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The ground rules of good arguments

by Kelly Burch

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I’m an over-communicator who loves nothing more than to talk through all facets of a problem. My husband, on the other hand, is a stiff upper lip Brit who thinks talking about emotion is a drab American indulgence. To say that we have different communication styles is an understatement.

When we argue, it goes something like this: there is a disagreement, and I’ll say something along the lines of, “Well I just think—”

“I don’t want to talk about it right now,” he’ll reply.

“Well, I just want to say…”

“Can we please talk about this later,” he’ll insist.

I’ll storm off, everything I wanted to say swirling in my head, fed by righteous indignation that he didn’t want to communicate on my schedule. This pattern turns small disagreements into large arguments. Until I realized that mindfulness could break the tension.

Instead of stewing in frustration and taking it personally that my husband didn’t want to talk then and there, I now slip my earbuds in and allow my guided meditation sessions to calm the storm before it starts. This break allows me to respect my husband’s communication style and detach from my own emotional reaction to how it differs from my style.

Mindfulness has changed the way that we communicate (and argue) so profoundly that I wondered if other couples had experienced the same.

When couples argue, they often become more focused on proving themselves right rather than resolving the issue at hand.

“I knew I needed to make a better decision but didn’t know how to make that choice in the moment,” said Eileen Koenig*, 45, who has been married for 14 years. “I would wonder, ‘why can’t I put the brakes on before I say that mean thing.’”

After months of meditating with Headspace, Koenig found herself pausing before reacting to her husband during arguments, something that allowed her to hear what he was actually saying.

“I learned to take a pause and listen to what he said, and respond to what he said rather than to how I am feeling,” she explained.

That small halt allowed Koenig to break a cycle of dysfunctional communication within her family.

“When you grow up in a family where you fight, you become used to thinking chaos is the way. In the absence of chaos, in silence, I was angsty,” she said. “Learning that peacefulness was an option that was in my grasp allowed me to be more considerate in my responses to my spouse.”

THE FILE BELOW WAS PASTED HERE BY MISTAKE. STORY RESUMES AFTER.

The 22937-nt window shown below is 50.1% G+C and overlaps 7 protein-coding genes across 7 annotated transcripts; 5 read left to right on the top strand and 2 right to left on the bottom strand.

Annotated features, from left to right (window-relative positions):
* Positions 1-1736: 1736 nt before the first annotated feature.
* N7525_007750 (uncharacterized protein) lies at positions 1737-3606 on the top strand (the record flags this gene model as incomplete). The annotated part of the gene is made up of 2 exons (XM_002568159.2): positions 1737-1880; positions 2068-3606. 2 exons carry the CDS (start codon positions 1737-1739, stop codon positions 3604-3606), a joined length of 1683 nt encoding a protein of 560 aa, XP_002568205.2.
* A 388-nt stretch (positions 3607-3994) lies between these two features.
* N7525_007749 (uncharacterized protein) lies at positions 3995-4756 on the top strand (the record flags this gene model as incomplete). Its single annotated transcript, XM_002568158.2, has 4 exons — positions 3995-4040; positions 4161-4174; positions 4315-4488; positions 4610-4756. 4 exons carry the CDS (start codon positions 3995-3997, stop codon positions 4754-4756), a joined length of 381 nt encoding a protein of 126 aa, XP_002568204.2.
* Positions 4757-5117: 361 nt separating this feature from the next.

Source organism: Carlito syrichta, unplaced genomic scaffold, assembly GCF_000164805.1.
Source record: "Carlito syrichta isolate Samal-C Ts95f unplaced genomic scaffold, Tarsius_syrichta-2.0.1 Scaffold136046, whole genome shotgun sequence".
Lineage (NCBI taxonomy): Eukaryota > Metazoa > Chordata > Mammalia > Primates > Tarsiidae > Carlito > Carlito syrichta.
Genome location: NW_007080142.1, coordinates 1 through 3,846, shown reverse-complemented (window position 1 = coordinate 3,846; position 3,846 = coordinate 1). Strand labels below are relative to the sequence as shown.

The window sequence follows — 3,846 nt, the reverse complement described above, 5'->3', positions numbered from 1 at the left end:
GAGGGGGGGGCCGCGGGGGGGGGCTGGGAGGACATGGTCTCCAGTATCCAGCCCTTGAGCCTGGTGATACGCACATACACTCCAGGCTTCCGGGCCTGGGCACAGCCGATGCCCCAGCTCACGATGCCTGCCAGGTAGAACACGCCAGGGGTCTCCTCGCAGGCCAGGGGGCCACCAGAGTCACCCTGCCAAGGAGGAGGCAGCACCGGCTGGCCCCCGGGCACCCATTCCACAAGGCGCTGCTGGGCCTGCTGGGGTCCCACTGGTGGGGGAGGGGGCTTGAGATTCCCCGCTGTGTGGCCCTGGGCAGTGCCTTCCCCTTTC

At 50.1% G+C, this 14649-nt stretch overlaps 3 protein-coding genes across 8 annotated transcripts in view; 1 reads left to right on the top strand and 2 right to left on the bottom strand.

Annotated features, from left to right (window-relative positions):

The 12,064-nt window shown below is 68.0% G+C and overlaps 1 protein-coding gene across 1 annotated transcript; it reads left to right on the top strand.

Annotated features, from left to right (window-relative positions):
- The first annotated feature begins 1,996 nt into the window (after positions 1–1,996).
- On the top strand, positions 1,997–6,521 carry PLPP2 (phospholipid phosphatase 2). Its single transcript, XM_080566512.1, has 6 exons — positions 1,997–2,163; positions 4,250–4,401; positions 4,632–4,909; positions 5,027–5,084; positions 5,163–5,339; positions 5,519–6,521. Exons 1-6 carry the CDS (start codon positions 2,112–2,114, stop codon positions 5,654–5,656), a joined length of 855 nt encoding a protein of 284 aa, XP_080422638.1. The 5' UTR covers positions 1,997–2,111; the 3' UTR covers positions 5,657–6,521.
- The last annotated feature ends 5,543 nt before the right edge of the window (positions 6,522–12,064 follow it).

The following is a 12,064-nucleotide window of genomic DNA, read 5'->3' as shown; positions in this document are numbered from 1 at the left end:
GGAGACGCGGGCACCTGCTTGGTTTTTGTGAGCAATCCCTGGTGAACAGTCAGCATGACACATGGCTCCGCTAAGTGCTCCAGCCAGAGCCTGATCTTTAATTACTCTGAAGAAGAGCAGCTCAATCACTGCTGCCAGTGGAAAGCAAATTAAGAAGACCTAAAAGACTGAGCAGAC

It may seem obvious that mindfulness leads to better communication. However, both Koenig and I were surprised when the mindfulness practice we’d implemented in other areas of our lives also had a positive impact on our marital spats.

Perhaps that is because arguments—particularly between spouses—can be wild and emotional; there’s a reason we refer to them as blowups or outbursts. When anger swells up, our rationality can be left behind while our animal instincts take over.

And often times, when couples argue, the individuals find themselves digging in, becoming more focused on proving themselves right rather than resolving the issue at hand.

“People start blaming, accusing and projecting,” said Mary Berney, a mindful communication coach in San Diego. “What happens is they lose track of what the issue of concern is, and get entangled in the feelings and emotion and why they feel that way.”

Mindfulness communication starts with the simple tactic that Koenig and I both discovered: the pause. Or, as Berney called it: letting the tornado settle.

“The thing about mindfulness is you don’t open your mouth until you know what it is that you want to say. Mindful communication begins with feeling the emotion and sifting out the thoughts.”

Note that Berney didn’t say to suppress feelings of anger or other negative emotions.

“Part of being mindful is that you have to be able to feel the real anger and resentment,” she said. “Absolutely feel [those emotions], and then identify what you have to communicate about that. In order to bridge communication, each individual has to unpack what it is that [they’re] feeling. Ask, ‘what is it I’m responding to, what about that do I need to communicate so I can begin sharing the pieces of what’s important to me?’”

Berney suggested three ground rules for arguing effectively with a partner:

1.Breathe and pause. “In an argument, you’re on turbo speed,” she explained. Giving yourself a moment to slow down will allow you to focus on the real issue, rather than your knee-jerk emotional reaction.

2. Always use “I” statements. “This is about taking real ownership over the situation,” she said. Identify what you’re experiencing, what you’re reacting to, and what you’re hearing, and then allow your partner to work with you to move away from that space of conflict.

3. Keep it simple. Identify the problem at hand and focus on that, not any extra complications.

Mindful communication isn’t about glossing over problems or hiding emotion; it’s about exploring disagreements and breakdowns in communication in a way that is calm, kind and compassionate.

“You’re not skirting the issue or covering things up. You can be firm and clear, but in a way that takes full ownership,” Berney said. “Everyone is at different places and has different communication styles. That’s why compassion and kindness are key.”

Compassion, kindness, and, my personal favorite, the pause.

*Name changed.

The author of this post is an editorial contributor to Headspace. These are their views, experiences and results and theirs alone. This contributor was paid for their writing.

Kelly Burch

Kelly Burch is a freelance writer, sharing stories of mental health, family, and anything else that catches her interest. When she isn't lost in a story, she enjoys getting lost in the New Hampshire woods with her daughter and dog. Connect with Kelly at, on Facebook, and on Twitter @writingburch.